More Suicides Among Guard, Reserve Soldiers

More Suicides Among Guard, Reserve Soldiers, 9 Jan 2011, USA Today

By Gregg Zoroya

The U.S. Army vice chief of staff, Peter Chiarelli, speaks at the Newseum in Washington, D.C., last month. Army leaders must heighten efforts to reduce suicide rates among National Guard and Army Reserve soldiers, he says.


An increase in suicides among National Guard soldiers largely in states across the Midwest — such as Missouri and Wisconsin — is responsible for a 24% increase in Army suicides last year, the service reported Wednesday.

Missouri and Texas each reported seven suicides among their National Guard troops in 2010, Wisconsin had six, and there were five each in the National Guard units of Minnesota, Ohio, Arizona, California and North Carolina.

Soldiers, both active duty and on inactive status, died by suicide at the rate of 25 per month in 2010, Army figures show.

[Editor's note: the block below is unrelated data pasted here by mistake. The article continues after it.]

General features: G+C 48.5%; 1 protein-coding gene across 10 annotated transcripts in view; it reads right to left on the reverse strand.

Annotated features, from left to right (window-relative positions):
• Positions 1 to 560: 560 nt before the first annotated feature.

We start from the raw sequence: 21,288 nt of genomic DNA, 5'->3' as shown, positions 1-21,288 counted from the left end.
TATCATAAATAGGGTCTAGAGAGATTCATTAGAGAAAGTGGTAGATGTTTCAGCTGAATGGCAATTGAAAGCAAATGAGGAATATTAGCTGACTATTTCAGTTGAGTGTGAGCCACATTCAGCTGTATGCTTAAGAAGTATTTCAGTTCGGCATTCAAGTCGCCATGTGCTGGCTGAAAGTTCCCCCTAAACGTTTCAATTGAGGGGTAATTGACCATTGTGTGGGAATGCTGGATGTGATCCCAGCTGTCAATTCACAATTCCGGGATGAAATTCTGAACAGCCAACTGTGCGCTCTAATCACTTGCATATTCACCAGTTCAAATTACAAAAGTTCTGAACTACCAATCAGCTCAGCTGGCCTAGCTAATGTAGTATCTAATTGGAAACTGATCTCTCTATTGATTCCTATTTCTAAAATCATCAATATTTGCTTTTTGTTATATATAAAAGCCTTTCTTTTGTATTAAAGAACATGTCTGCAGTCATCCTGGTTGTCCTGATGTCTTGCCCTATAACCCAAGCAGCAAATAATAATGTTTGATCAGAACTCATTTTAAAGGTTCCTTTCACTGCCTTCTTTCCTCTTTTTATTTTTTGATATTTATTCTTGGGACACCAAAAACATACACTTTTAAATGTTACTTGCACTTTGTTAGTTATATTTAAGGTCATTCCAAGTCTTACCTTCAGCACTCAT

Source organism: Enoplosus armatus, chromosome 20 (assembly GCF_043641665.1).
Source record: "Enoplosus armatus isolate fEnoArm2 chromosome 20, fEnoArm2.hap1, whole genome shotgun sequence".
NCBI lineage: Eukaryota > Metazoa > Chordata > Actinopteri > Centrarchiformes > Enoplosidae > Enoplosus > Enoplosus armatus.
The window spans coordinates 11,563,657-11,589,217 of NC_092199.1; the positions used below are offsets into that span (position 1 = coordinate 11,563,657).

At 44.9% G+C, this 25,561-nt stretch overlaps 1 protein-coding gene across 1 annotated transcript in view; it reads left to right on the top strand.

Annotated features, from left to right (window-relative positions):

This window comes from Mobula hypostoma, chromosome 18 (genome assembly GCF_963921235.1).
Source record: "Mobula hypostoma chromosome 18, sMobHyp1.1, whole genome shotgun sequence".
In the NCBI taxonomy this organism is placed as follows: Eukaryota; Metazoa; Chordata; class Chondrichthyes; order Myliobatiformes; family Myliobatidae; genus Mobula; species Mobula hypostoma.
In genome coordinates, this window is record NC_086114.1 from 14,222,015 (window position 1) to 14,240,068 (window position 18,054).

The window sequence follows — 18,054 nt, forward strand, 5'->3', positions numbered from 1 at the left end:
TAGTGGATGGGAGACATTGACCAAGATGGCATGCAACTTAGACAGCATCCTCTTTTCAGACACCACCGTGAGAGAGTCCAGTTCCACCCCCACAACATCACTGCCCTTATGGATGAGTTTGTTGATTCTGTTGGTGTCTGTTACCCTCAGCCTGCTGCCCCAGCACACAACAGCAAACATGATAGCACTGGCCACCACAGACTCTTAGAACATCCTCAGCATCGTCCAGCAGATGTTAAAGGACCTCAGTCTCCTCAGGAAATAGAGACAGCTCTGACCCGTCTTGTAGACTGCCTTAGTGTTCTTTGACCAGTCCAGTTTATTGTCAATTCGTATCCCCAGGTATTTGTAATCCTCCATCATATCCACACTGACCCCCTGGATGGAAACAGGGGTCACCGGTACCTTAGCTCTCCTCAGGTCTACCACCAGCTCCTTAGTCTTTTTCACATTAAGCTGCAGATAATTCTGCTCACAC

“All of us are stunned by it, and we wished we knew why,” says Army Lt. Col. Jackie Guthrie of the Wisconsin National Guard. “It is especially hard when it’s suicide, when it’s someone hurting in our ranks.”

USA TODAY reported in November that suicides had doubled among National Guard soldiers who were on inactive duty in a year when the Army was seeing a slight decline among active-duty soldier suicides.

The Army released final year-end statistics Wednesday. There were 301 confirmed or suspected soldier suicides in 2010, including those on active duty and reservists or National Guard troops on an inactive status, the Army reported Wednesday. This compares with 242 in 2009.